Some of the Best Speaking Advice Ever

MIT Professor Harry Winston every year gives a famed lecture on "The Art of Speaking". Cal Newport attended the lecture this year and posted the notes. They’re awesome – some of the best advice on speaking I’ve read. Read the whole thing, excerpted below are my favorite parts. In particular, I found the advice "don’t thank your audience at the end" pretty interesting.

How to Start

Some advice for starting your talk.

  1. Don’t start with a joke. The audience is not accustomed to you or your speaking style yet. Humor will be difficult at this point.
  2. Do start with a menu. Tell them exactly what you’ll be speaking about and in what order.
  3. Do provide an empowerment promise. Explain why your audience will come away from the talk better than when they entered.

The Big Four

A collection of four heuristics that make a talk work.

  1. Cycling. Deliver ideas first in brief, then in detail, then in summary. To use the lingo of artificial intelligence: let your audience load the schema, then fill in the details, then let them know what’s worth indexing for future reference.
  2. Verbal Punctuation. Provide a mechanism to help people who “fogged out” to easily rejoin the talk. For example: “We have just finished talking about the first heuristic, cycling, I am now going to talk about the second heuristic for helping to make your talks more interesting…”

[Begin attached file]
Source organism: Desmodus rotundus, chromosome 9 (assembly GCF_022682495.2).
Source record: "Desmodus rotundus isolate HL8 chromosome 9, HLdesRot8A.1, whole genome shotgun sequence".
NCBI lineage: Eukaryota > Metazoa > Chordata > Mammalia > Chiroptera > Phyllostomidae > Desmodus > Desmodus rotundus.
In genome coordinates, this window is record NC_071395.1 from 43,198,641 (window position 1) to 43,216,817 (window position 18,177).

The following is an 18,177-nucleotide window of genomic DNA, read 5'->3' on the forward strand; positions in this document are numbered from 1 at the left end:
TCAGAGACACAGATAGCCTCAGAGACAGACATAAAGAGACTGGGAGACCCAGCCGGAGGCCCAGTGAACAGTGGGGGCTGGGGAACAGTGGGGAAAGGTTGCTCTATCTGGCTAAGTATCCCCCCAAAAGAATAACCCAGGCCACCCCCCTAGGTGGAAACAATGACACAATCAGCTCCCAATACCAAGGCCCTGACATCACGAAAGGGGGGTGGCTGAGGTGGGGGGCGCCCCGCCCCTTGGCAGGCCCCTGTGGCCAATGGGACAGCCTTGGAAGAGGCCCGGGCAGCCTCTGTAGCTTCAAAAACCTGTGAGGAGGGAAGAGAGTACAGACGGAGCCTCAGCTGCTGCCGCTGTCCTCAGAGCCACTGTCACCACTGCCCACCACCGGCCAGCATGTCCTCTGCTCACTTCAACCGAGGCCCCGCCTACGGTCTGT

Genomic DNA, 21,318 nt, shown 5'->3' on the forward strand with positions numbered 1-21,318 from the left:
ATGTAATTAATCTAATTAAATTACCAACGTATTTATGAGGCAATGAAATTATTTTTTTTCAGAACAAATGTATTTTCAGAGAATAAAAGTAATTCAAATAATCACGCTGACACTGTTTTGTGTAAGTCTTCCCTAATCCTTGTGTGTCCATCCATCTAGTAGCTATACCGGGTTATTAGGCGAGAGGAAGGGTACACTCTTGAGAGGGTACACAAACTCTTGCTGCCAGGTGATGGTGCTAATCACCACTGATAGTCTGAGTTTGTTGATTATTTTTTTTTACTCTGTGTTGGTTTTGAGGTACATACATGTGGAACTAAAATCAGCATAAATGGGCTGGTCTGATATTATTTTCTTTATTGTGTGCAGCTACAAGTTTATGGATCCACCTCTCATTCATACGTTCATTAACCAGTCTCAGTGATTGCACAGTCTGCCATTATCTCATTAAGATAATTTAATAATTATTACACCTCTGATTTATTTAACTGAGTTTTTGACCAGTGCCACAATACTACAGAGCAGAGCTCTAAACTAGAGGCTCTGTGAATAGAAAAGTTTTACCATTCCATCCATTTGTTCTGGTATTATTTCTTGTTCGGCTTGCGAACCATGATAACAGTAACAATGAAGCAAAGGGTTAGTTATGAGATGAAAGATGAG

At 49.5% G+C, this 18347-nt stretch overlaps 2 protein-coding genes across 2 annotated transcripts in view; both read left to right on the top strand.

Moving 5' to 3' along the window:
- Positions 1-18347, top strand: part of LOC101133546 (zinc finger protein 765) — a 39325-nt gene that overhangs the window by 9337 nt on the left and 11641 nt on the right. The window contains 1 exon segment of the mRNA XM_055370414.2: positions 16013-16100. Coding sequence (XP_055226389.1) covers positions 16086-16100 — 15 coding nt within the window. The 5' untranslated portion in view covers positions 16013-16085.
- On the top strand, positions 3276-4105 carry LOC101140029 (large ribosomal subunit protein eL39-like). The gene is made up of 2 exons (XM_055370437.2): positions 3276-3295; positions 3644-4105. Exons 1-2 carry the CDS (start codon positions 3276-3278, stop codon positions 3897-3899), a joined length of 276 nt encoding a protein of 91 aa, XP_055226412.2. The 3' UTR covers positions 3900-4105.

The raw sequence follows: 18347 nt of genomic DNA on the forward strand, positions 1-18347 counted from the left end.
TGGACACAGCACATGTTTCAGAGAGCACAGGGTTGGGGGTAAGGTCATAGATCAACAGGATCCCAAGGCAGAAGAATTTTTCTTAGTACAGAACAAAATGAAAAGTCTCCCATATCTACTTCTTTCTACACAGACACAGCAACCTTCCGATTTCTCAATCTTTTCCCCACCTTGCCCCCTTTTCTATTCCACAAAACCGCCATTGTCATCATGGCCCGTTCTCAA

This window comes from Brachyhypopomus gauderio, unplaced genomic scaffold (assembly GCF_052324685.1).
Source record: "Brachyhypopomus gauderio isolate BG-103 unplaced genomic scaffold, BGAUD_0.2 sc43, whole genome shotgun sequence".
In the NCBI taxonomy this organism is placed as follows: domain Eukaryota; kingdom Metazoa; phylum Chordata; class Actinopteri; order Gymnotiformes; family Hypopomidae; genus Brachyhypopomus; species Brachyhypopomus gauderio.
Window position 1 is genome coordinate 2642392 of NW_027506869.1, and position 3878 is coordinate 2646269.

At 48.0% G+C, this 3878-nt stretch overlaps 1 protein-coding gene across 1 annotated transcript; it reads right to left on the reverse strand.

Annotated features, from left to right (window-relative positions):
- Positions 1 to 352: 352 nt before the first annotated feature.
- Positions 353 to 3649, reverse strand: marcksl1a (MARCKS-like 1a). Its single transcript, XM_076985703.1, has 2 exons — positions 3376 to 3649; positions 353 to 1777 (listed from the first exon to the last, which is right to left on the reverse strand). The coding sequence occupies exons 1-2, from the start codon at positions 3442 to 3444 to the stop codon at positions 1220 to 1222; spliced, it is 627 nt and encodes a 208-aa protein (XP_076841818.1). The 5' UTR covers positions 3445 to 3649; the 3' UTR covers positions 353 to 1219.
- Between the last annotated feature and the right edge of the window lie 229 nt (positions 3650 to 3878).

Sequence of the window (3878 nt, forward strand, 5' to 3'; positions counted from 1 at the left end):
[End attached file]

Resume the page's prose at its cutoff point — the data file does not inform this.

3. Near Miss. When explaining an idea, also describe other ideas that are close but not quite the same. This will help people understand what the important points are that define your idea.
  4. Ask Rhetorical Questions. Don’t make them too easy. Don’t make them too hard. Wait 6 seconds for an answer.

The Tools

Four tools that can make or break your presentation.

  1. Time and Place. If it’s in your control: mid-morning is the best time. Choose a location that will look full with your expected audience size. Make sure it is well-lit. Don’t let them turn down the lights. (“It’s easier to see slides in a light room then to seem them through closed eyelids.”)
  2. Slides. Don’t use anything less than 24-point type. If you can’t fit the information at this font size then you have too much. Follow these four rules:
    1. Don’t read the slides! “A special circle in hell for those who…”
    2. Don’t stand far away from the screen. This requires divided attention from your audience.
    3. Have one meaningful picture per slide. If it’s found in Microsoft’s clip art gallery, it’s not meaningful.
    4. No pointers. Laser or otherwise. These are distractions. You’ll play with them. They’re annoying. Stand by the screen and point with your hand or refer to visual anchors on the slide.

How to Stop

Some things to keep in mind about concluding a talk:

  1. Deliver on your promise made at the beginning. Remind them what it was and summarize how you satisfied it.
  2. Tell a joke. They know you now. And if they leave happy they will assume the entire talk made them happy.
  3. Call for questions.
  4. Don’t thank the audience. It makes it seem like they did you a favor by listening to your boring babble.
  5. End with a salute. Compliment without thanking. (i.e., “You’ve been a great audience, I hope you learned a lot about how to give a great talk.”)

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